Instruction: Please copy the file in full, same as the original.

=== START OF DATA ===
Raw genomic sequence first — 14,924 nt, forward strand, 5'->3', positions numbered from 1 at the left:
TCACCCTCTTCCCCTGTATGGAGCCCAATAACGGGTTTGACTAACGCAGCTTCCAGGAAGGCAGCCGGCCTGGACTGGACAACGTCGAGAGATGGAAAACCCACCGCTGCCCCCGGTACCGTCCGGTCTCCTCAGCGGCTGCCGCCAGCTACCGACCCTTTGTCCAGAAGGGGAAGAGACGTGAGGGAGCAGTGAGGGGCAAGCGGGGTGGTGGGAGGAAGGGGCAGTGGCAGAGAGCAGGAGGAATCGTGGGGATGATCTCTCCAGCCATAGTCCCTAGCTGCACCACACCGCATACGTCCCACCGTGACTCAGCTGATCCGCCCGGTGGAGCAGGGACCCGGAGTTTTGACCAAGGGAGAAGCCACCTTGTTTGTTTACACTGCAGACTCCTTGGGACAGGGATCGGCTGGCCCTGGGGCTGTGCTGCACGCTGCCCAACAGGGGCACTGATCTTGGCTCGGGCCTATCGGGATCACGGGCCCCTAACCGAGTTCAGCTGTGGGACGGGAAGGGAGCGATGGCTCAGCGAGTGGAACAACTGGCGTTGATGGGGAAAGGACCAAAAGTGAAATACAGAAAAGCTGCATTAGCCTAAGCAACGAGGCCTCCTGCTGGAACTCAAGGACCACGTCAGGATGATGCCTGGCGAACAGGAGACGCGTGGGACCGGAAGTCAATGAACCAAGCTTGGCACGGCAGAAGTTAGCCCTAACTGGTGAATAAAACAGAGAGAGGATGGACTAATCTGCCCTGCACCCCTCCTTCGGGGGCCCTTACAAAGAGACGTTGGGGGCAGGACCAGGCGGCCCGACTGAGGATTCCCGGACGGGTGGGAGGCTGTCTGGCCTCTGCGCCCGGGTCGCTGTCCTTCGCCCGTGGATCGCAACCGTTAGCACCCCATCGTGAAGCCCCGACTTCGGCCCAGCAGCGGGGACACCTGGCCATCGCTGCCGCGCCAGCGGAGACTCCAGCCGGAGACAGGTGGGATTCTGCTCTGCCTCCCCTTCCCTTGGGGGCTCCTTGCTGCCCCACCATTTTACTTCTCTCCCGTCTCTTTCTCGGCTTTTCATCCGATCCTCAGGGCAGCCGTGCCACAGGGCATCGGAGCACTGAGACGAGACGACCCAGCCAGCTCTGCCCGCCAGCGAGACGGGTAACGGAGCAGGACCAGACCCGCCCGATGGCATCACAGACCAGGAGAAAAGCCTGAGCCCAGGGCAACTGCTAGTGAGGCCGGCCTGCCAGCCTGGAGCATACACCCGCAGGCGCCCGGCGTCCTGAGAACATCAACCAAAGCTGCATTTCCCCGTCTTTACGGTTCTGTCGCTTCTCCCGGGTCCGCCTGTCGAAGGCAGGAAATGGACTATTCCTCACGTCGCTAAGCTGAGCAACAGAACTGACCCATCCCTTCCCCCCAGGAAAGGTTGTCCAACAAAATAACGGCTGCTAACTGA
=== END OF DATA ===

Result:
Raw genomic sequence first — 14,924 nt, forward strand, 5'->3', positions numbered from 1 at the left:
TCACCCTCTTCCCCTGTATGGAGCCCAATAACGGGTTTGACTAACGCAGCTTCCAGGAAGGCAGCCGGCCTGGACTGGACAACGTCGAGAGATGGAAAACCCACCGCTGCCCCCGGTACCGTCCGGTCTCCTCAGCGGCTGCCGCCAGCTACCGACCCTTTGTCCAGAAGGGGAAGAGACGTGAGGGAGCAGTGAGGGGCAAGCGGGGTGGTGGGAGGAAGGGGCAGTGGCAGAGAGCAGGAGGAATCGTGGGGATGATCTCTCCAGCCATAGTCCCTAGCTGCACCACACCGCATACGTCCCACCGTGACTCAGCTGATCCGCCCGGTGGAGCAGGGACCCGGAGTTTTGACCAAGGGAGAAGCCACCTTGTTTGTTTACACTGCAGACTCCTTGGGACAGGGATCGGCTGGCCCTGGGGCTGTGCTGCACGCTGCCCAACAGGGGCACTGATCTTGGCTCGGGCCTATCGGGATCACGGGCCCCTAACCGAGTTCAGCTGTGGGACGGGAAGGGAGCGATGGCTCAGCGAGTGGAACAACTGGCGTTGATGGGGAAAGGACCAAAAGTGAAATACAGAAAAGCTGCATTAGCCTAAGCAACGAGGCCTCCTGCTGGAACTCAAGGACCACGTCAGGATGATGCCTGGCGAACAGGAGACGCGTGGGACCGGAAGTCAATGAACCAAGCTTGGCACGGCAGAAGTTAGCCCTAACTGGTGAATAAAACAGAGAGAGGATGGACTAATCTGCCCTGCACCCCTCCTTCGGGGGCCCTTACAAAGAGACGTTGGGGGCAGGACCAGGCGGCCCGACTGAGGATTCCCGGACGGGTGGGAGGCTGTCTGGCCTCTGCGCCCGGGTCGCTGTCCTTCGCCCGTGGATCGCAACCGTTAGCACCCCATCGTGAAGCCCCGACTTCGGCCCAGCAGCGGGGACACCTGGCCATCGCTGCCGCGCCAGCGGAGACTCCAGCCGGAGACAGGTGGGATTCTGCTCTGCCTCCCCTTCCCTTGGGGGCTCCTTGCTGCCCCACCATTTTACTTCTCTCCCGTCTCTTTCTCGGCTTTTCATCCGATCCTCAGGGCAGCCGTGCCACAGGGCATCGGAGCACTGAGACGAGACGACCCAGCCAGCTCTGCCCGCCAGCGAGACGGGTAACGGAGCAGGACCAGACCCGCCCGATGGCATCACAGACCAGGAGAAAAGCCTGAGCCCAGGGCAACTGCTAGTGAGGCCGGCCTGCCAGCCTGGAGCATACACCCGCAGGCGCCCGGCGTCCTGAGAACATCAACCAAAGCTGCATTTCCCCGTCTTTACGGTTCTGTCGCTTCTCCCGGGTCCGCCTGTCGAAGGCAGGAAATGGACTATTCCTCACGTCGCTAAGCTGAGCAACAGAACTGACCCATCCCTTCCCCCCAGGAAAGGTTGTCCAACAAAATAACGGCTGCTAACTGA